The long-debated DREAM Act to help undocumented students failed in a U.S. Senate vote Wednesday, likely ending prospects for the enactment of the measure this year.
The Senate fell eight votes short of a filibuster-proof majority of 60 votes needed to approve the bill, which would create a path to legal status largely through education. Earlier this fall, sponsors had tried unsuccessfully to attach it to other legislation moving through the Senate chamber.
While the final vote was 52-44 for the bill, senators earlier had invoked rules requiring a 60-vote majority in the chamber.
“We were surprised but not shocked,” said Gabriel Pendas, president of the United States Student Association, which strongly supported the bill.
Formally known as The Development, Relief and Education for Alien Minors Act, the bill would offer a road to permanent legal status to youth who came to the United States at age 15 or younger. They would have to earn a high school diploma, pass a criminal background check and attend college or serve in the military for at least two years. They also must reside in the United States for at least five years before seeking such status.
At various stages during the past year, the legislation also has included provisions that would make it easier for these undocumented students to receive in-state tuition at public colleges.
Undocumented students “are in limbo,” Pendas told Diverse after the vote. “This issue wasn’t about immigration. It was about access to education.”
Proponents of the bill had argued that current law unfairly penalized undocumented youth who came to the U.S. at their parents’ urging. But opponents, including the Federation for American Immigration Reform, lobbied strongly against the bill claiming it would provide “amnesty to illegal aliens.”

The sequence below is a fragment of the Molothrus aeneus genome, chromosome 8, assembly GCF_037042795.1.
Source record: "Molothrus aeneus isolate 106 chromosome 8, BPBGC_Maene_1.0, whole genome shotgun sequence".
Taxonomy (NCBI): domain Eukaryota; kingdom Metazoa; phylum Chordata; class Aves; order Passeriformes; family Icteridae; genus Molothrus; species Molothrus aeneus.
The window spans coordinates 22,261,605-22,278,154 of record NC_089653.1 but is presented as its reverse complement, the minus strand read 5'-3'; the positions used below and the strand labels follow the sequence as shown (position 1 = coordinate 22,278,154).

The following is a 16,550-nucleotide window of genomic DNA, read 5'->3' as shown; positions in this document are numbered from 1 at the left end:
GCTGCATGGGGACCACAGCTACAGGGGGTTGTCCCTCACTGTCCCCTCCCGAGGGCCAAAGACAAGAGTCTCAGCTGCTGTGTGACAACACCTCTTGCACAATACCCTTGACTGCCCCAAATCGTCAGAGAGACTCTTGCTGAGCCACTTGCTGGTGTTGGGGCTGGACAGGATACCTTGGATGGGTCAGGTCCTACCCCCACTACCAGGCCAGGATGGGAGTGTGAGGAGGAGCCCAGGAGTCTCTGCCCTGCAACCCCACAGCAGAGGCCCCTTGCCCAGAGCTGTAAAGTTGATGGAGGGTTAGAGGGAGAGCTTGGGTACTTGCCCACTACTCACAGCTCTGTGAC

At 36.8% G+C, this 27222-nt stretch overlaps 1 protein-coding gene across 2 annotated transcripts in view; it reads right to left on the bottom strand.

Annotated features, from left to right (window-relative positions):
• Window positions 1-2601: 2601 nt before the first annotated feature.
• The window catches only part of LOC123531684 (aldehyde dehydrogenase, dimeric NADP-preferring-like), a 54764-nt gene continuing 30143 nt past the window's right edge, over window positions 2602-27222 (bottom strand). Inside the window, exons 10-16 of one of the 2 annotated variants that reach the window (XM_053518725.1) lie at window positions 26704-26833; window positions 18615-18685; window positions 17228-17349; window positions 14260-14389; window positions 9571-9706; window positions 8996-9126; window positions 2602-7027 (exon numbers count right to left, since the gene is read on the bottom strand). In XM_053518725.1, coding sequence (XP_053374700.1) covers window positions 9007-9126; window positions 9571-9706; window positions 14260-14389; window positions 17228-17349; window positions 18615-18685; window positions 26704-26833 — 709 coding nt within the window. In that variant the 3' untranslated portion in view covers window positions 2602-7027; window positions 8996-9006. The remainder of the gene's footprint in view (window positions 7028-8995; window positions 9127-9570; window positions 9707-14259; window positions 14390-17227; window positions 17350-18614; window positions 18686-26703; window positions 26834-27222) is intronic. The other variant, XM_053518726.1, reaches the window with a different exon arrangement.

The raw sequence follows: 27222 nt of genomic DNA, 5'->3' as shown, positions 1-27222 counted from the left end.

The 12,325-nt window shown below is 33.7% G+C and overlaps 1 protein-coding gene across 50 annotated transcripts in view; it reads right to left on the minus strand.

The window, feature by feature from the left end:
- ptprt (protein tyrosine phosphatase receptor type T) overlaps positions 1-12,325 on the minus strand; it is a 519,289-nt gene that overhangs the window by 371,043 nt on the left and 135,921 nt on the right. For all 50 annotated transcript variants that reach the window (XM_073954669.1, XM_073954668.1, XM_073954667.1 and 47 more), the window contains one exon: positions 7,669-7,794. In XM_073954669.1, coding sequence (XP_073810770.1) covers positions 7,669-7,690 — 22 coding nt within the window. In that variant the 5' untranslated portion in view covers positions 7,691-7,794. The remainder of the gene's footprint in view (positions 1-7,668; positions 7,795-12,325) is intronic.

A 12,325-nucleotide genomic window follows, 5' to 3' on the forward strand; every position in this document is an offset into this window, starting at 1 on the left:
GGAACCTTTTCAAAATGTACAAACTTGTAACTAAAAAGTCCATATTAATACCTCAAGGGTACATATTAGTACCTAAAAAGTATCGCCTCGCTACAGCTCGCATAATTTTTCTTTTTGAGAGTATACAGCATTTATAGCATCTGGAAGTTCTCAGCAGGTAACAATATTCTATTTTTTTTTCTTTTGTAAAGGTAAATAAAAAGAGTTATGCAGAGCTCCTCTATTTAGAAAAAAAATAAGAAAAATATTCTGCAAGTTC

Critics also claimed the criminal background provisions in the bill would prove ineffective because the government might waive certain actions, such as visa fraud and violation of student visas.
But supporters of the bill said it would have provided immediate help to 350,000 students who face an uncertain future due to lack of access or funding to higher education. “We’re very disappointed,” said Josh Bernstein, federal policy director at the National Immigration Law Center in Washington, D.C.
The House of Representatives has already signaled that it will not consider the DREAM Act this year, though it may take up the measure in 2008, according to Pendas.
Prior to this fall’s activity, provisions of the DREAM Act were attached to a comprehensive immigration bill. But this measure also failed in a high-profile vote in the summer.
Pendas said groups supporting the bill would take some time to assess next steps. “This was a chance to keep the American dream alive for all students, but they voted against it.”
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